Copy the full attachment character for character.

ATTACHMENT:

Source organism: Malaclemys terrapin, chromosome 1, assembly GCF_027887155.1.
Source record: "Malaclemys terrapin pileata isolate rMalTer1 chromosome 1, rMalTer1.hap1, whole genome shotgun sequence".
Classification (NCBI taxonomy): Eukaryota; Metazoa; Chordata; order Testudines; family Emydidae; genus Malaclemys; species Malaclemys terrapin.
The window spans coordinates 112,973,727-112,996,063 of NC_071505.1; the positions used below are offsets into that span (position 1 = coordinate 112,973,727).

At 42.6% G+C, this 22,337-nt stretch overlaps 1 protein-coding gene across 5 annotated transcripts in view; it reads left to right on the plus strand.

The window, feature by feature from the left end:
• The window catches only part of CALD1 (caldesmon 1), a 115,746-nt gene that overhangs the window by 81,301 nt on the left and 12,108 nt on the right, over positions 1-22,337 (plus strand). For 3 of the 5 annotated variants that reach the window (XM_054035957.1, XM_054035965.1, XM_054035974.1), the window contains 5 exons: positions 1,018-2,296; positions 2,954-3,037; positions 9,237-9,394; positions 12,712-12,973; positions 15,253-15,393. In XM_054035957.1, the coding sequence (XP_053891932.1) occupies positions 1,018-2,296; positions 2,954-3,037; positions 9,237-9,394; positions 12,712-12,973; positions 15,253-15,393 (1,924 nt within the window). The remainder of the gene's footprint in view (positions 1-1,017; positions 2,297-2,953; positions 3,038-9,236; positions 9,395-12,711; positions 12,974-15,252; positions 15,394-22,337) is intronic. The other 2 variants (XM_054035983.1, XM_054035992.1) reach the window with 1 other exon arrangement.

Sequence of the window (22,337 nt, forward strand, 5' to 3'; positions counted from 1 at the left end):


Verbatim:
Source organism: Malaclemys terrapin, chromosome 1, assembly GCF_027887155.1.
Source record: "Malaclemys terrapin pileata isolate rMalTer1 chromosome 1, rMalTer1.hap1, whole genome shotgun sequence".
Classification (NCBI taxonomy): Eukaryota; Metazoa; Chordata; order Testudines; family Emydidae; genus Malaclemys; species Malaclemys terrapin.
The window spans coordinates 112,973,727-112,996,063 of NC_071505.1; the positions used below are offsets into that span (position 1 = coordinate 112,973,727).

At 42.6% G+C, this 22,337-nt stretch overlaps 1 protein-coding gene across 5 annotated transcripts in view; it reads left to right on the plus strand.

The window, feature by feature from the left end:
• The window catches only part of CALD1 (caldesmon 1), a 115,746-nt gene that overhangs the window by 81,301 nt on the left and 12,108 nt on the right, over positions 1-22,337 (plus strand). For 3 of the 5 annotated variants that reach the window (XM_054035957.1, XM_054035965.1, XM_054035974.1), the window contains 5 exons: positions 1,018-2,296; positions 2,954-3,037; positions 9,237-9,394; positions 12,712-12,973; positions 15,253-15,393. In XM_054035957.1, the coding sequence (XP_053891932.1) occupies positions 1,018-2,296; positions 2,954-3,037; positions 9,237-9,394; positions 12,712-12,973; positions 15,253-15,393 (1,924 nt within the window). The remainder of the gene's footprint in view (positions 1-1,017; positions 2,297-2,953; positions 3,038-9,236; positions 9,395-12,711; positions 12,974-15,252; positions 15,394-22,337) is intronic. The other 2 variants (XM_054035983.1, XM_054035992.1) reach the window with 1 other exon arrangement.

Sequence of the window (22,337 nt, forward strand, 5' to 3'; positions counted from 1 at the left end):